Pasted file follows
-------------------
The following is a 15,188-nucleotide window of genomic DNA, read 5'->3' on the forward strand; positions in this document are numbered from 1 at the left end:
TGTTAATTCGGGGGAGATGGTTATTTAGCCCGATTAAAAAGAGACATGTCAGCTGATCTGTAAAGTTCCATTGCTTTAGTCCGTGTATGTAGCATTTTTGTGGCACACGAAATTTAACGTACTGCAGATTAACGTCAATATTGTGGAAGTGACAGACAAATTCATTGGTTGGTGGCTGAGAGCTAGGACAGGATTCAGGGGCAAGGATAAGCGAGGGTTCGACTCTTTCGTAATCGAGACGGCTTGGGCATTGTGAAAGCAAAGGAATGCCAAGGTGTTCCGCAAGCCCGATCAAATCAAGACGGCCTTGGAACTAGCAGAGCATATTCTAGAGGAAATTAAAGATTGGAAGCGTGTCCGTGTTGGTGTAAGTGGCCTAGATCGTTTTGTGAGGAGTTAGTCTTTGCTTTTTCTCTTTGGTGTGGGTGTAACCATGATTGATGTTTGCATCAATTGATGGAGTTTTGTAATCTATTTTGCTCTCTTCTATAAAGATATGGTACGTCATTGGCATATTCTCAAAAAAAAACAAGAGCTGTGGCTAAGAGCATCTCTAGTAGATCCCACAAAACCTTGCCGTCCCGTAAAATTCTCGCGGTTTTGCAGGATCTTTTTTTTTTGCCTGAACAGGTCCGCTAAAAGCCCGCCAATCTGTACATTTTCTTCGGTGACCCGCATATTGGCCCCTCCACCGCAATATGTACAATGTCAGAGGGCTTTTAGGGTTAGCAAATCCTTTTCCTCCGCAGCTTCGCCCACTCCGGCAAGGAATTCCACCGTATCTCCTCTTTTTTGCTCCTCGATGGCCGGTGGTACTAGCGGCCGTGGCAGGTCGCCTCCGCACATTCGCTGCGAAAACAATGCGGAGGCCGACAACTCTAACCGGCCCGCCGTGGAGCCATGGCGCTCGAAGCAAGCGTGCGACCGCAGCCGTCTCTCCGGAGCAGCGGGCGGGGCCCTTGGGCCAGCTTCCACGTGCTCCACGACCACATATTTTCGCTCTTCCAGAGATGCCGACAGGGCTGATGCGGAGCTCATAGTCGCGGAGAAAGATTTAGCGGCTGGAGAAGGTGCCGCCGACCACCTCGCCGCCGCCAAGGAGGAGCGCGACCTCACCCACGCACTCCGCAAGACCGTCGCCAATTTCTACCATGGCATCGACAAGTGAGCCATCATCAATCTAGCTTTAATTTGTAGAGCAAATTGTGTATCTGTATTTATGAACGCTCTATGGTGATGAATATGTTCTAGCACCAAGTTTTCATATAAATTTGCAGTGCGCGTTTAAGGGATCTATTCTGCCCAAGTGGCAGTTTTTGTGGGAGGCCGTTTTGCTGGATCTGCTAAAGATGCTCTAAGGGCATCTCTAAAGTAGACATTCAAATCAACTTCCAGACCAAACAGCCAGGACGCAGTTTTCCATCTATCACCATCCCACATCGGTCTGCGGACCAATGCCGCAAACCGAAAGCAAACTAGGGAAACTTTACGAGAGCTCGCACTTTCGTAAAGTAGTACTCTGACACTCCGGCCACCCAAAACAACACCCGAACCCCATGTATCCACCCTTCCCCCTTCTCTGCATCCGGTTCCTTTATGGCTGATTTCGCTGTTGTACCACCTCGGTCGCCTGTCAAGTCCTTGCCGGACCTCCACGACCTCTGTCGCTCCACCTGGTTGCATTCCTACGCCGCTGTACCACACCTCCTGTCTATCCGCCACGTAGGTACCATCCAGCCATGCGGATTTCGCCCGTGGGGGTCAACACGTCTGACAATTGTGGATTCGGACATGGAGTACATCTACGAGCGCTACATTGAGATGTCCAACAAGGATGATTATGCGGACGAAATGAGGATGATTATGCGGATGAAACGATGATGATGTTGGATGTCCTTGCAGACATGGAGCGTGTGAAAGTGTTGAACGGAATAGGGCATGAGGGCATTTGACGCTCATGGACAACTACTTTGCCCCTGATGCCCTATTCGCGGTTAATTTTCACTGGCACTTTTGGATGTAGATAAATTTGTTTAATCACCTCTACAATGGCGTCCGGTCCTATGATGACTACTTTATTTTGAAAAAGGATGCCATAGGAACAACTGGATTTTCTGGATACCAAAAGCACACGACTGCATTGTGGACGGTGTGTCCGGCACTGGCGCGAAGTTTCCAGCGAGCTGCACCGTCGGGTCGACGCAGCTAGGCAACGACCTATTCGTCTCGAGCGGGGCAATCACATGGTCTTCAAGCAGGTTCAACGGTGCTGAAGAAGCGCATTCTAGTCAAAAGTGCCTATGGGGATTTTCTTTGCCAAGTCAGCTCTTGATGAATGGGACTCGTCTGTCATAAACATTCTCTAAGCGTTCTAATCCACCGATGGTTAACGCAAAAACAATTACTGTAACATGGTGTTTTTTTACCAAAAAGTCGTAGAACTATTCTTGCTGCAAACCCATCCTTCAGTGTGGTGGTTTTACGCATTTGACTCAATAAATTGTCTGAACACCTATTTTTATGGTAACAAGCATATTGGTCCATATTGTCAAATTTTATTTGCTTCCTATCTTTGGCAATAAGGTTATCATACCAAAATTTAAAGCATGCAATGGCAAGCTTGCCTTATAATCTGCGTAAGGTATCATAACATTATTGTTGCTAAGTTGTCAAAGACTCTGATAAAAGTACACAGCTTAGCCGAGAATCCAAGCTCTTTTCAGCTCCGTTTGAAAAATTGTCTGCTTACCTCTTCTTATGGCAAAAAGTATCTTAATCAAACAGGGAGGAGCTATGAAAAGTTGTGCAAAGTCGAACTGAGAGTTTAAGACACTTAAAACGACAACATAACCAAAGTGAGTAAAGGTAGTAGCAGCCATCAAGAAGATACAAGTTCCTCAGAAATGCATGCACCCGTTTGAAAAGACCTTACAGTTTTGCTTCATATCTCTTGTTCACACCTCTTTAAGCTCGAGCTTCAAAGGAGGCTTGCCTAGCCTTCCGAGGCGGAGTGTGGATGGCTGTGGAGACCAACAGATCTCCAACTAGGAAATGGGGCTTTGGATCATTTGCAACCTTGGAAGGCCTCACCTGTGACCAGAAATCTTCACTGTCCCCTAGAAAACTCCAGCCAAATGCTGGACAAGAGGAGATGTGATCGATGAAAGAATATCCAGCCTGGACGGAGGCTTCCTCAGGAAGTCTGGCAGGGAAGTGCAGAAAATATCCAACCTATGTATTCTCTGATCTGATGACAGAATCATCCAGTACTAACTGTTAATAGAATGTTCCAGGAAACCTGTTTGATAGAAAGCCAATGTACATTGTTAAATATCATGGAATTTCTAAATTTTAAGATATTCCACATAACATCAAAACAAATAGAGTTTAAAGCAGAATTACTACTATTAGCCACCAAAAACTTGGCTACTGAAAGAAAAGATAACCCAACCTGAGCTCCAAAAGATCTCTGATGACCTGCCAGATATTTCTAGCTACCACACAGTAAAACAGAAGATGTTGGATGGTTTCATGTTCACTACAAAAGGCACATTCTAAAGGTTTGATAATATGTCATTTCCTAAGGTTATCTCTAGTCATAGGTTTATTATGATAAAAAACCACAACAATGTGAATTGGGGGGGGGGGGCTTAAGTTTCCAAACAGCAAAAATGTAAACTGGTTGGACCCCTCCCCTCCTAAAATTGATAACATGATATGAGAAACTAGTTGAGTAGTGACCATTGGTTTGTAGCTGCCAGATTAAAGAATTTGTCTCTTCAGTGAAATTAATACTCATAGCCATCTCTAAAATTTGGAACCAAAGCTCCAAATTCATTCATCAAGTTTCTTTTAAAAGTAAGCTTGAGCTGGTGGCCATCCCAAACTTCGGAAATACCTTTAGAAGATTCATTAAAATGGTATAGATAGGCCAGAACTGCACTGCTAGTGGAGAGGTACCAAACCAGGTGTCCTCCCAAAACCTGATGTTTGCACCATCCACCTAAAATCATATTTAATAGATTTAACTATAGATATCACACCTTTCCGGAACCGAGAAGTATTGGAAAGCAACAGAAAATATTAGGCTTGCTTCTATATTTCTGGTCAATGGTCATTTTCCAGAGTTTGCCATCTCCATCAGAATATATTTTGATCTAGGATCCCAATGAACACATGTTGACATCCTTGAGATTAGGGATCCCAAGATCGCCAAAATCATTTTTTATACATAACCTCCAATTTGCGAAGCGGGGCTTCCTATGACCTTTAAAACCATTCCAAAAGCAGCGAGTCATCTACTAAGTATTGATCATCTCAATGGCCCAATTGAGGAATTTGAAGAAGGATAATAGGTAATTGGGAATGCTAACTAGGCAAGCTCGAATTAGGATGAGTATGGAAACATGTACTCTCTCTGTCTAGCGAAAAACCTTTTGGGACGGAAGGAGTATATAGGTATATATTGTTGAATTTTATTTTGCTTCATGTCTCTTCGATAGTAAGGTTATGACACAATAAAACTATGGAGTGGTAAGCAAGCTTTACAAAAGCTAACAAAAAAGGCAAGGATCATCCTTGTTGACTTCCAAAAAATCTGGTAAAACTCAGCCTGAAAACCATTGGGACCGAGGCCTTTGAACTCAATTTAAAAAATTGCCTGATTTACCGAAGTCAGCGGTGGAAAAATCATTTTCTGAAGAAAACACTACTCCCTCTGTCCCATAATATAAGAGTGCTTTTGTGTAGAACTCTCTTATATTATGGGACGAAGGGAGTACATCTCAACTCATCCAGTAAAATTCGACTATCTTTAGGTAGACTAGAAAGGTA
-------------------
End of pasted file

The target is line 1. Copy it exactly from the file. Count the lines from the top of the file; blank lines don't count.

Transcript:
The following is a 15,188-nucleotide window of genomic DNA, read 5'->3' on the forward strand; positions in this document are numbered from 1 at the left end: